Hermitage: Strange Case Files – PS4 Review

It’s the season for spooky tales and what better way to close out October than with a visual novel with some heavy supernatural leanings? Hermitage: Strange Case Files is a detective story that puts a heavy emphasis on the bizarre goings on. I feel the genre needs no excuses to get weird but can the investigating prove compelling enough for me to stick it out?

Initially, it would appear so. The story winds through a handful of lengthy cases that don’t tend to deviate too much. There’s a focus which is admirable and, to begin with, the narrative is played very straight and serious. You play as a nameless owner of Hermitage. It’s a book store in town with a small but regular clientele. According to the bookshelf, the place specialises in otherworldly and occult texts which all come in handy when deciphering the game’s mysteries.

Each chapter follows the same format. It begins with a crime and it’s our chain-smoking hero’s job to solve it. From there, you interview people of interest, visit crime scenes, locations and use books to string the whole case together. It involves a lot of reading but crucial text is highlighted in red and your case file folder helpfully reiterates vital information.

When interviewing people, you do occasionally get chances to examine them for further clues, although I find these are there to just add extra flavour, rather than deliver additional information. From my experience, gathering the right snippets is a straight forward process and you rarely have opportunities to miss out.

What you do with these clues is then deduce answers to questions that the game poses. It could be to discover a motive, relationships between locations, events, people and so forth. You need three correct clues to continue and failing does allow the game the opportunity to prod you in the right direction. Unfortunately, with the game being so heavily enthused about the spooky goings on, I found the logic to be wanting in some spots. Maybe I was just being thick but the earlier examples feel a lot easier to tie together.

Failing these sections effectively ends the chapter with a bad ending. Visual novels with failure states is nothing new but it feels rare in the genre. Having one here took me by surprise. What’s worse is that some of the latter chapters can carry on long after you’ve already lost. From my experience, the game does checkpoint at the right spot. Anyone playing for the first time might struggle to figure a way past certain deadlocks. Personally, I had skipped one clue that ultimately sealed my fate for an entire chapter. With the game being so reliable about handing you the right info, I never thought you could miss something so vital.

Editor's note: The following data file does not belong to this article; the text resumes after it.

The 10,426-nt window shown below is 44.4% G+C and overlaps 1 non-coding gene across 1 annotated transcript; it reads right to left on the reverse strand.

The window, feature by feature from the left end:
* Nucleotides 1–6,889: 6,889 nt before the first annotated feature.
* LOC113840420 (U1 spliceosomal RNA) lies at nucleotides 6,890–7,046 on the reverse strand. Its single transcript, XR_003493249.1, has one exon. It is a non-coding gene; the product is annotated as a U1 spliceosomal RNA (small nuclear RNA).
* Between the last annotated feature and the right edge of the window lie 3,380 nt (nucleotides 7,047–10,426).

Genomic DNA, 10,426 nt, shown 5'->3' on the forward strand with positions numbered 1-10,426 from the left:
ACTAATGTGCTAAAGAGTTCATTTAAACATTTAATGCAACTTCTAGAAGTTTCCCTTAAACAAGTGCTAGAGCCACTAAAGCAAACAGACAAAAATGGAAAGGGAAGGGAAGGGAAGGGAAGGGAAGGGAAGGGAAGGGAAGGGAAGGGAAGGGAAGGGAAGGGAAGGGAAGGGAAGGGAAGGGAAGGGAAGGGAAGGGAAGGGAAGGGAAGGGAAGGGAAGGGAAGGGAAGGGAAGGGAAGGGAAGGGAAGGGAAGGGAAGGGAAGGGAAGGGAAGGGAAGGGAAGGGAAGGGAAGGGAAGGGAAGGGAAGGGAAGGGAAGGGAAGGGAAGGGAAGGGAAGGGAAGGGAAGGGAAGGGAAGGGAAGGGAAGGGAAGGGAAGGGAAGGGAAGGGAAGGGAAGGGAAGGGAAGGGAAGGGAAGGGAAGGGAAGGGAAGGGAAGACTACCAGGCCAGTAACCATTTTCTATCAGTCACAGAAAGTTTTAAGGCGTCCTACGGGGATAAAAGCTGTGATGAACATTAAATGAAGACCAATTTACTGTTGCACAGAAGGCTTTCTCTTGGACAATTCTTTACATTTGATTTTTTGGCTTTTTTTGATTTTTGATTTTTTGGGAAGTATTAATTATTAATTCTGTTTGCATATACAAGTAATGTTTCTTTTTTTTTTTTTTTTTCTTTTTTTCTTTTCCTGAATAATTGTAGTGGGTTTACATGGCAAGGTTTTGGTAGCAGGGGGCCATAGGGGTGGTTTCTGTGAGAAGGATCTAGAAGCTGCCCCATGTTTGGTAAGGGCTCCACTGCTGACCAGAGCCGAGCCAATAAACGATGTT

Away from the gameplay, the story is fairly well told. Barring a couple of daft interludes, the tone is fairly serious and the stakes are pretty high. The cast get on well which fits as most of them are regular visitors to the store. The stranger elements don’t feel out of place although it does mean the more human motivations are lost in the shuffle when a ghoul turns up. The story’s mostly told through face-to-face conversations but there are moments where telephone and instant messaging slips in. None of these jar with one another which builds a decent cohesion from start to finish.

Where it does struggle is in pacing. Each chapter is maybe an hour or two long but I found the finale was a crawl to get to. It’s a wordy script and I probably did myself a disservice mainlining the game in a couple of sittings. It probably took me 6-8 hours which is substantial for a visual novel. Replay value is minimal with only a few trophies tied to failed chapter endings and the decisions you make rarely take things in wild directions.

Hermitage: Strange Case Files does carry a good presentation. The portraits are detailed and, whilst they aren’t especially animated, they do create a good back-and-forth when conversations are in full flow. The backgrounds held my attention and you do venture all around the town in search of clues. There are times when the game ventures into faux-3D territory which looks really nice. I also appreciate the monster of the week feel each chapter encapsulates. It’s well done, although I do miss having more stuff to do as a player.

Overall, Hermitage: Strange Case Files delivers a decent investigative experience. Each chapter has a monster of the week feel that’s played largely straight. There’s a couple of goofy interludes that don’t sit right with me but the presentation works well to hold it together. I don’t like how clues can be missed and failure can be sealed in a chapter without your knowledge. It’s not often but feels like an undue punishment. The pacing sags in the final section, too.

Hermitage: Strange Case Files
6 Overall
+ Decently written with a mostly serious tone.
+ Detailed backgrounds and portraits with some occasional flourishes.
+ Important clues are highlighted and rarely, rarely missable.
+ Does try to vary the gameplay with investigative interludes.
- Pacing suffers greatly in the last act.
- Some of the logic for your deductions can feel a little off-kilter.
- Needs to communicate the failure states better.
- Some of the longer stretches leave you with not much to do.
Pacing issues aside, Hermitage: Strange Case Files gets a few things right. The writing keeps things largely focused and the chapters feel tight enough to enjoy on their own. I did feel the logic for the some of the investigations felt slightly misplaced and the potential to miss clues sets you on course for failure. It's all presented very well but I did feel a lack of something to do when the script became especially verbose.

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Mike gets all the racing games because he understands that stuff even though he doesn't drive.

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